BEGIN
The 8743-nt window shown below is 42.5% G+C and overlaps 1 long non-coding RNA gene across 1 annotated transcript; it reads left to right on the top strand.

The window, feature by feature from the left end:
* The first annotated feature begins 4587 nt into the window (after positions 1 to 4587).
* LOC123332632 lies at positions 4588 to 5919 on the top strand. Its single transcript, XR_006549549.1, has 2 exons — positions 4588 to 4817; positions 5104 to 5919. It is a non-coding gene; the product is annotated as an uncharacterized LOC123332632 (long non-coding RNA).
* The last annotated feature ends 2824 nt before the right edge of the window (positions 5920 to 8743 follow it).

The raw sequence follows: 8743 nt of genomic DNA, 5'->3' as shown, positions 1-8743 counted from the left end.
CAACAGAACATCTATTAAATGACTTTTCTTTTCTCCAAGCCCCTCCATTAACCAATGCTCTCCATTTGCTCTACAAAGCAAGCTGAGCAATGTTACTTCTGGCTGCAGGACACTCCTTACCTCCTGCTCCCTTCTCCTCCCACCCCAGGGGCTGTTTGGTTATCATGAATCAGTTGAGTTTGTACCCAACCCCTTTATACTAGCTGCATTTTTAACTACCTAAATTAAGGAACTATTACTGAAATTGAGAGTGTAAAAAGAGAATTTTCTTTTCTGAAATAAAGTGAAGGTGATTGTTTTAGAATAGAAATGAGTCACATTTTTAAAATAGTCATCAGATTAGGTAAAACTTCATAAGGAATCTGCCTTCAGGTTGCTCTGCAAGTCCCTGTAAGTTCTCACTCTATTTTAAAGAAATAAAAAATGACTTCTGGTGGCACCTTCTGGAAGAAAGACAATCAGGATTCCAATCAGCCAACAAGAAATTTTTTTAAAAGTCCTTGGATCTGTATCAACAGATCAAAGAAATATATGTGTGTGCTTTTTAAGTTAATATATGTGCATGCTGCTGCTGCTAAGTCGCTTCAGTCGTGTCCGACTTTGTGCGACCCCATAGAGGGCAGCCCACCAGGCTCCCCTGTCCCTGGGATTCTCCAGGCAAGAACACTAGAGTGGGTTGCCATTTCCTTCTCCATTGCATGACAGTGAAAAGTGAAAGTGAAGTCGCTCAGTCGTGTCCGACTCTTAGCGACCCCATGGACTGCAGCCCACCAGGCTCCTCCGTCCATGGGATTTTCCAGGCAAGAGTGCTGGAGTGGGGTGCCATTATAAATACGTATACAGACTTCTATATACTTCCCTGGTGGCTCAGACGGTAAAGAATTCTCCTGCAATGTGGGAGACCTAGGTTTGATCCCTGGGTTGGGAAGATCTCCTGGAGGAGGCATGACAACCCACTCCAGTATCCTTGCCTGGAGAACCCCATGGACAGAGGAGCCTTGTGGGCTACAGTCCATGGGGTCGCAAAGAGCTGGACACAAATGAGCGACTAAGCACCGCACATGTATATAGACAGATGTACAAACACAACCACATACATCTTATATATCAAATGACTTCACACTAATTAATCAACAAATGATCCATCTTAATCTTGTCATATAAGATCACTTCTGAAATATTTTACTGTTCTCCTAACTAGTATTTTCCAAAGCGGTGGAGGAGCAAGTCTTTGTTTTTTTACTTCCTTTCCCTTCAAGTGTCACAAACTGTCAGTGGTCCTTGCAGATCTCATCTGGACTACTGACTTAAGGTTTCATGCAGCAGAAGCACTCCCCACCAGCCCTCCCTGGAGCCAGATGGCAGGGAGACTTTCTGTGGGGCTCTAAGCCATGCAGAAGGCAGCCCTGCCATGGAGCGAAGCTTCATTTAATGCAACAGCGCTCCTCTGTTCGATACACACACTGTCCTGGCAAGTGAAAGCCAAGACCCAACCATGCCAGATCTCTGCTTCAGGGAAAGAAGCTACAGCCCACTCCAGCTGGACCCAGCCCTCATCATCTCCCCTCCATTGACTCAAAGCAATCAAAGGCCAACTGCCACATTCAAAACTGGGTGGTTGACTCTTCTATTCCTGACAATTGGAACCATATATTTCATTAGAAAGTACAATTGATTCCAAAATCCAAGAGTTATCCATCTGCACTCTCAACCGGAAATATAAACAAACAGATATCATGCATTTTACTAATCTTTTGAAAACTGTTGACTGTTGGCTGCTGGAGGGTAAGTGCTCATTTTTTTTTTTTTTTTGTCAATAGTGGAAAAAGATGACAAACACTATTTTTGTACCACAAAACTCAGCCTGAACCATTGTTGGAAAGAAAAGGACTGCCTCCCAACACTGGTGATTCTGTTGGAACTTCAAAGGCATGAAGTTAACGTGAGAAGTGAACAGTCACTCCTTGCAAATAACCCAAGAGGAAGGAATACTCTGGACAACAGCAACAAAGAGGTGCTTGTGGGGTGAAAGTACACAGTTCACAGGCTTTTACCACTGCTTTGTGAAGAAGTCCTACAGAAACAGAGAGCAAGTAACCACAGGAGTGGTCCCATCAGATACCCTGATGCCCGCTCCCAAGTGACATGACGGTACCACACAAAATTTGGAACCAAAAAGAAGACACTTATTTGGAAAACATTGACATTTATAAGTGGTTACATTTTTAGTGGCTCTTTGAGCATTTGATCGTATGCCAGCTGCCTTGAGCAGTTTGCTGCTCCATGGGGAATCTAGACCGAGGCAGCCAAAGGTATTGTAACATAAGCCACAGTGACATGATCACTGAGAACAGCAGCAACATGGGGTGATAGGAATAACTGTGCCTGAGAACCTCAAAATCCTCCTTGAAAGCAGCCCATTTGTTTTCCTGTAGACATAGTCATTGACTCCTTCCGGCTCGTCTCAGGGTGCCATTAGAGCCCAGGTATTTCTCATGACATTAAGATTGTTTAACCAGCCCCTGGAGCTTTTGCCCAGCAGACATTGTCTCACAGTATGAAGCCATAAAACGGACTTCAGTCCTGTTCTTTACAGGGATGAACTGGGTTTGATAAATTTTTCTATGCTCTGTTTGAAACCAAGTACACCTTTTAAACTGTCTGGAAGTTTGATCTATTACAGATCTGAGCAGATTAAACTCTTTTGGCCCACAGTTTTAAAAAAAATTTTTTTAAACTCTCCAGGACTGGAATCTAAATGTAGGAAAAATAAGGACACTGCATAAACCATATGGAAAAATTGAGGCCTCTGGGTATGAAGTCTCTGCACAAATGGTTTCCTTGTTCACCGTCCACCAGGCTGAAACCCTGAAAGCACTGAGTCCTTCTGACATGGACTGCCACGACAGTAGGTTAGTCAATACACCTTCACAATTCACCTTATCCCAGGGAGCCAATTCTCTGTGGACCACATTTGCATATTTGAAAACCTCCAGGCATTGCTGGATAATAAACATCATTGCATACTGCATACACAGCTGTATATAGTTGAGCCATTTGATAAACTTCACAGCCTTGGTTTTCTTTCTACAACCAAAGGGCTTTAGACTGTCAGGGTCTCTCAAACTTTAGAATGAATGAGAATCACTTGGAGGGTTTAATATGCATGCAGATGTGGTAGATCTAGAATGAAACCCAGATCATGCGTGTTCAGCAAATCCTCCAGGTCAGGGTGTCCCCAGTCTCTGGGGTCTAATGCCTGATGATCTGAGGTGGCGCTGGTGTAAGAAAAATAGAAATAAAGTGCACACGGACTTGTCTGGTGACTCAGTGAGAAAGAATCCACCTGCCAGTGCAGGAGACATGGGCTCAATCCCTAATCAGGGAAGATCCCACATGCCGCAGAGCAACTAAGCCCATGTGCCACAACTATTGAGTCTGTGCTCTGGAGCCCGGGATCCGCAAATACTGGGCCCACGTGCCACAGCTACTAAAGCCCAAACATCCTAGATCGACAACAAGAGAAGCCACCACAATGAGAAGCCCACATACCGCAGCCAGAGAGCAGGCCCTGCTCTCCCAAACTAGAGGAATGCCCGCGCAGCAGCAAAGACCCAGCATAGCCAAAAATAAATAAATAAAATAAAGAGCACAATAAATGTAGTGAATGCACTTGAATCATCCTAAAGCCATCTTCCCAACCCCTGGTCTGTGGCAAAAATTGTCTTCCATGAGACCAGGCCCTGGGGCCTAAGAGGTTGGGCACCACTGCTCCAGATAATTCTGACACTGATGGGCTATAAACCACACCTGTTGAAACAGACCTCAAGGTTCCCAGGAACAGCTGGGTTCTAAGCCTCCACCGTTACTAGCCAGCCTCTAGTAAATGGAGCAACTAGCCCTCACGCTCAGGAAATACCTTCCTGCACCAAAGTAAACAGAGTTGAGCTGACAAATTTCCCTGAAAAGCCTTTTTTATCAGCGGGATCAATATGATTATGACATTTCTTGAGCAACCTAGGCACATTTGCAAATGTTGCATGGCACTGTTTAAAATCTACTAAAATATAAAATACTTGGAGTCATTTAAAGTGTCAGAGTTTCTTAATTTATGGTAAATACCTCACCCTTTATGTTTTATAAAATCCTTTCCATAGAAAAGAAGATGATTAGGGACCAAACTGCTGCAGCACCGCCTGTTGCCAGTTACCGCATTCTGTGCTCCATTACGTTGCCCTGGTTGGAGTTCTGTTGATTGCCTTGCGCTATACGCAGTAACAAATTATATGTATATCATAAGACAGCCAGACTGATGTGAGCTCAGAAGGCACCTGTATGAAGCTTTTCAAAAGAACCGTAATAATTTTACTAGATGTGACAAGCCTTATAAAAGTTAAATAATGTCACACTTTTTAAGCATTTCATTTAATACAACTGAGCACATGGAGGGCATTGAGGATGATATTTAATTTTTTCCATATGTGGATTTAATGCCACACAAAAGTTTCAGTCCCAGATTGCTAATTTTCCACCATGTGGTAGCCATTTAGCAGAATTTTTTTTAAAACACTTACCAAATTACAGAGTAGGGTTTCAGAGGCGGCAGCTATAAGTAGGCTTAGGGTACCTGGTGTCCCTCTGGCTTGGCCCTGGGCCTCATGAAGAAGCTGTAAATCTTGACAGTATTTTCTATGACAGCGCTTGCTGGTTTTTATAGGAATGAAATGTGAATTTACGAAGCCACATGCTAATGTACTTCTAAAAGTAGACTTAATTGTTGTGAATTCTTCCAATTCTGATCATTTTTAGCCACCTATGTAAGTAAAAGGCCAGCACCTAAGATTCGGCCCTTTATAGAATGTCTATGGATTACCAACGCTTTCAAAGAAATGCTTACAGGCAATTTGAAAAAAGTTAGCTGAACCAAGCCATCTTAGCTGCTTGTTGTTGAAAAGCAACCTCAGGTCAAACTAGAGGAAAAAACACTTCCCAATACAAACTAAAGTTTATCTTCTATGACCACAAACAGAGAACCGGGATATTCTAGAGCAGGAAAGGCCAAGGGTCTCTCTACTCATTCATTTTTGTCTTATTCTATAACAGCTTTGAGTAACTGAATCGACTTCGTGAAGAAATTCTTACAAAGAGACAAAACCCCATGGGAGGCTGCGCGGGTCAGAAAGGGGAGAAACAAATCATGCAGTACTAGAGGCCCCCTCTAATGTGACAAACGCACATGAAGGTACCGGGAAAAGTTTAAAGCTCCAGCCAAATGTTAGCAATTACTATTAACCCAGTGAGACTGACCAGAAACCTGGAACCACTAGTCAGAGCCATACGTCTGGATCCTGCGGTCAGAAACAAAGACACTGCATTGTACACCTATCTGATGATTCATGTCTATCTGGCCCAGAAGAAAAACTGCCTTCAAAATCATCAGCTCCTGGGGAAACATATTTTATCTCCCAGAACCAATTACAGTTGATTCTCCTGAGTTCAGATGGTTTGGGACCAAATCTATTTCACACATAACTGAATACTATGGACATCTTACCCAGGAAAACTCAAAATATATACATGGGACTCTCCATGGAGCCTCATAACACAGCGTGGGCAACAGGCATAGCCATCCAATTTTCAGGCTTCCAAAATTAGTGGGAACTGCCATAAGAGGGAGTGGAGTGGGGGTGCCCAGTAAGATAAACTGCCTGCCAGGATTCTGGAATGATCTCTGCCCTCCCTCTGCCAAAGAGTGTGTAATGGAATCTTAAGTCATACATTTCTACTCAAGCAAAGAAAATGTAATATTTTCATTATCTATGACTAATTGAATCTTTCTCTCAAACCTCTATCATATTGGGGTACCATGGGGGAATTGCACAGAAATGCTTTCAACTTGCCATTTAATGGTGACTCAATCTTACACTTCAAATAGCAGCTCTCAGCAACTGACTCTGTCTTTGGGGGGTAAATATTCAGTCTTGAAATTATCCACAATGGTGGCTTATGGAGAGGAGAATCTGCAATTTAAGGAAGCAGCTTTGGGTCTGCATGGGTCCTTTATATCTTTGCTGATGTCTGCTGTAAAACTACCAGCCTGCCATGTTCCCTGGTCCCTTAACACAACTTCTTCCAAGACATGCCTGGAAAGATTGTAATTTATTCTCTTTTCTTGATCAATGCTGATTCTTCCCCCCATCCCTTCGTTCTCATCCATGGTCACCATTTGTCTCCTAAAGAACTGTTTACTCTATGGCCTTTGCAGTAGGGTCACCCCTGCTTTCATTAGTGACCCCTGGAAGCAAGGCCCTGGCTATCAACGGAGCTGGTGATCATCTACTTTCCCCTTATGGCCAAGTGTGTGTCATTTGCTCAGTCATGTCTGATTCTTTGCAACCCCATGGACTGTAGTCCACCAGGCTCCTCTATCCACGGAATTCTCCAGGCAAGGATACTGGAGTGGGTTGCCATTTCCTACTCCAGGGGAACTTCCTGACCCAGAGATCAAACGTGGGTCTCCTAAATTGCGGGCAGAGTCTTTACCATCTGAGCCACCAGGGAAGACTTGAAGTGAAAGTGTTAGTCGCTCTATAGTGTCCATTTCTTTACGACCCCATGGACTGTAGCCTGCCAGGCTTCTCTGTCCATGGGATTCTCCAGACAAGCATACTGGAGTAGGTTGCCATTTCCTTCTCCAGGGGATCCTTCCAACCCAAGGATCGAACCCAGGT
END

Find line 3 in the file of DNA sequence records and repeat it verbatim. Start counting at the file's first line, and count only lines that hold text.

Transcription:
* The first annotated feature begins 4587 nt into the window (after positions 1 to 4587).